The easiest and safest way to check if someone has an outstanding warrant on file is by using a public online search engine, like govwarrantsearch.org. This site will allow you to instantly investigate anyone's background using all national databases and receive the information that you need without having to go anywhere in person. You can easily gather information from many databases with a single click, and either conduct an in-state search for warrants in Springfield Missouri MO , or use the "Nationwide" option to search for warrants anywhere else in the entire United States. Aside from being quick and easy, an online search is also beneficial because of the privacy that it affords you. You can avoid putting your freedom in jeopardy by searching online. Using a public online search like govwarrantsearch.org is the recommended method for anyone that needs arrest warrant information.

Bench Warrants Defined

A bench warrant is placed against any individual that does not show up for a court date as scheduled. This warrant directs law enforcement to seek out this individual and place them into custody. As far as the police are concerned, an individual with a bench warrant is a fugitive at large.

If you have a bench warrant against you, it is important to take care of the situation as soon as possible. Usually, local law enforcement officers are very active when it comes to serving bench warrants. It is not uncommon for the police to arrive at your home at 2 AM to take you to jail.

Search Warrants Defined

A search warrant is a court order document that allows a particular law enforcement agency to search a home or place of business for proof of illegal activity. Search warrants are signed by a judge and very specific in nature. Law enforcement must adhere to the verbiage of the document or risk having their evidence inadmissible in court. Search warrants have a specific expiration date and the police cannot continue to return without a new search warrant.

If you are served with a search warrant, you should ask to read the warrant to ensure that the police are following the court order properly. It will detail the types of evidence that can be removed, when they are allowed to search, as well as the limitations on where law enforcement are allowed to search. While law enforcement officers are allowed to confiscate any contraband that they locate during the search (drugs, unregistered weapons, etc.), they can only remove evidence listed in the search warrant.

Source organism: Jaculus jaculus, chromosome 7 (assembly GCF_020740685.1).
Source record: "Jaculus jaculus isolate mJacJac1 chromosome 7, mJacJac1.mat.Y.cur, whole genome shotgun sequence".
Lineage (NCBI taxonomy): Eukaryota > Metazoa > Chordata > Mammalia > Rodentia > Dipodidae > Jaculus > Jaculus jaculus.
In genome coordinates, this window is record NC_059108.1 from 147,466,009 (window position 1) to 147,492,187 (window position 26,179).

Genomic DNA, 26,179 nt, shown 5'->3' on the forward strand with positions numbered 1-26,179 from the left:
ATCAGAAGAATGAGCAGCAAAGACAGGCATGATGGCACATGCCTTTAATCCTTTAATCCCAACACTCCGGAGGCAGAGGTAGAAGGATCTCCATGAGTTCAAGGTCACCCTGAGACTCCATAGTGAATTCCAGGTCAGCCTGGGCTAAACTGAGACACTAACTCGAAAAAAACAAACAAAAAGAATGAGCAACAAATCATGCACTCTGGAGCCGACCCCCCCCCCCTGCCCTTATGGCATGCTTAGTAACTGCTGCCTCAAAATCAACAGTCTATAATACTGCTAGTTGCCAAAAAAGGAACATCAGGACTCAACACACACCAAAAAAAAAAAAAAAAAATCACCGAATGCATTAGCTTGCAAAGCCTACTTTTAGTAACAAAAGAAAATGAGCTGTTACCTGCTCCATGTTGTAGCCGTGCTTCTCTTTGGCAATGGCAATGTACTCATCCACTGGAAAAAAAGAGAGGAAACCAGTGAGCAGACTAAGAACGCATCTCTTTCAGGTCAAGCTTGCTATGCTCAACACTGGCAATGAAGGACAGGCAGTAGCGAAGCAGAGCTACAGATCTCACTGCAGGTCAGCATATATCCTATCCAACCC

Outstanding Warrants and Active Warrants Explained

Both active warrants and outstanding warrants have the same meaning and can be used equally in the eyes of the law. With that being said, the term, "outstanding warrant" is most often used to describe warrants that are several years old. Regardless of the chosen phrase, both outstanding warrants and active warrants are court-ordered documents that allow law enforcement to arrest an individual using any means necessary.

I Have Not Been Notified By The Police - Could I Still Have An Arrest Warrant On File?
You should never wait on notification from the police to determine if you have an arrest warrant on file. The sad truth is that the majority of individuals arrested were unaware of a warrant on their record. Silvia Conrad experienced this first hand when a police officer randomly appeared at her place of work. She was completely unaware of a warrant placed against her, but was hauled off to jail. While it may create an embarrassing experience, the police will do whatever it takes to apprehend you.